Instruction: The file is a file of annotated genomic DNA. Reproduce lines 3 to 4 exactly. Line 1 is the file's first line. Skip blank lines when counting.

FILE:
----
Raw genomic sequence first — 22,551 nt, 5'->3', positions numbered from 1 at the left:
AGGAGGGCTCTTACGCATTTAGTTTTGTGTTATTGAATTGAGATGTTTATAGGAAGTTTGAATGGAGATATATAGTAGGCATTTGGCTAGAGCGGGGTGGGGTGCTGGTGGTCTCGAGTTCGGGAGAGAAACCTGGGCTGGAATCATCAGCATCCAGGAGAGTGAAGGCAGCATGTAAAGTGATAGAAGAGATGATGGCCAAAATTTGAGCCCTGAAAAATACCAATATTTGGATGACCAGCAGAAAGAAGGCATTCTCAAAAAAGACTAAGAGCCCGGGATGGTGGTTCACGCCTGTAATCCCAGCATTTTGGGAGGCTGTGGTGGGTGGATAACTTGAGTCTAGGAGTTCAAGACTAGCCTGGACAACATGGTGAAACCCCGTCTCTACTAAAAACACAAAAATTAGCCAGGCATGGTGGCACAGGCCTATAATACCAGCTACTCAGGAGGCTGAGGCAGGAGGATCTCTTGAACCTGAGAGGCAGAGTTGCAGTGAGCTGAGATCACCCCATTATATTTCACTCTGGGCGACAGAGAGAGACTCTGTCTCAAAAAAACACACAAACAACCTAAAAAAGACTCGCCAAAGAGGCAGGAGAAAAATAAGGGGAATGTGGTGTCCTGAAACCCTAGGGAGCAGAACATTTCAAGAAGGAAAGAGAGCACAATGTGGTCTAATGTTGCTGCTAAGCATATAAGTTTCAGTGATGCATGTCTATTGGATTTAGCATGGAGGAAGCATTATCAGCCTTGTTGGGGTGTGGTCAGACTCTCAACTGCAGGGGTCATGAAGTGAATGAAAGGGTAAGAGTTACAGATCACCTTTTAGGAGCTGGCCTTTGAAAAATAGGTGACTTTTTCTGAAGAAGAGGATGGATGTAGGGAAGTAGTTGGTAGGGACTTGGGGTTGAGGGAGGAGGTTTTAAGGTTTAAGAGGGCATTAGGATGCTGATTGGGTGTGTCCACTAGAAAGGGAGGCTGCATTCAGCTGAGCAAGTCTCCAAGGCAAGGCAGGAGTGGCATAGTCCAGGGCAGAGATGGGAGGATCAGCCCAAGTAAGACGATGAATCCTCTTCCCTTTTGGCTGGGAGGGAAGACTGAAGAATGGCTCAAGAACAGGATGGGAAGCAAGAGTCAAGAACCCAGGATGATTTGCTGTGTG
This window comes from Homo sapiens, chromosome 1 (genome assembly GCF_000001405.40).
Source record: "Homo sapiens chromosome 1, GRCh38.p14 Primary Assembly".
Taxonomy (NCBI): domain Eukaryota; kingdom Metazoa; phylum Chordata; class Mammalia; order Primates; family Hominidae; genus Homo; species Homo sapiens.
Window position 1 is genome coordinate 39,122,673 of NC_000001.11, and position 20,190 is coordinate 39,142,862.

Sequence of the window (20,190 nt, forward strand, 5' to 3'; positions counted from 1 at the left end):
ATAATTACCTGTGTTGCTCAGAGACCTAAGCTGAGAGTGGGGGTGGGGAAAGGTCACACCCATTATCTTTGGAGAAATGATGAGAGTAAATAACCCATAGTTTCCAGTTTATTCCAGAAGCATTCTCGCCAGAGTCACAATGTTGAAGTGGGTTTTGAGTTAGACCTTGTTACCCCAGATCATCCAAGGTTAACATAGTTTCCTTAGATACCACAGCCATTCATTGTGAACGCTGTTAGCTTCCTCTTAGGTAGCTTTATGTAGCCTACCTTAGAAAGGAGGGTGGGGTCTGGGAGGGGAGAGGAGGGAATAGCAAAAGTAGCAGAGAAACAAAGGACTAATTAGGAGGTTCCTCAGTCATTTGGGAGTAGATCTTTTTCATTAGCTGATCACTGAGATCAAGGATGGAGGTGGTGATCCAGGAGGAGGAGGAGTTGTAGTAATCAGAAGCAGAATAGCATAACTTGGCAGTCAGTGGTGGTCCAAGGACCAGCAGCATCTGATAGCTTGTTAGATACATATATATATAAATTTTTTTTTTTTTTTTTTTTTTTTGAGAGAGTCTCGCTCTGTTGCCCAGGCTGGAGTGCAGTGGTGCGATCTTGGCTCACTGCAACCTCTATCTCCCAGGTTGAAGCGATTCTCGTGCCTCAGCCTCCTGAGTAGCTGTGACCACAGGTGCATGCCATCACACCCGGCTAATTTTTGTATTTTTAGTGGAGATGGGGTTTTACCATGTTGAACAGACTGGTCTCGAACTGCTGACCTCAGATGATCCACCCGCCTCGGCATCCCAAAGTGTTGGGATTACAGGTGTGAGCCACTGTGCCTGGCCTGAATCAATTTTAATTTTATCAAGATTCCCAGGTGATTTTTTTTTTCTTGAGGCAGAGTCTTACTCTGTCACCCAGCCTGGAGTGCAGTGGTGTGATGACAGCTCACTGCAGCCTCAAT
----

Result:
This window comes from Homo sapiens, chromosome 1 (genome assembly GCF_000001405.40).
Source record: "Homo sapiens chromosome 1, GRCh38.p14 Primary Assembly".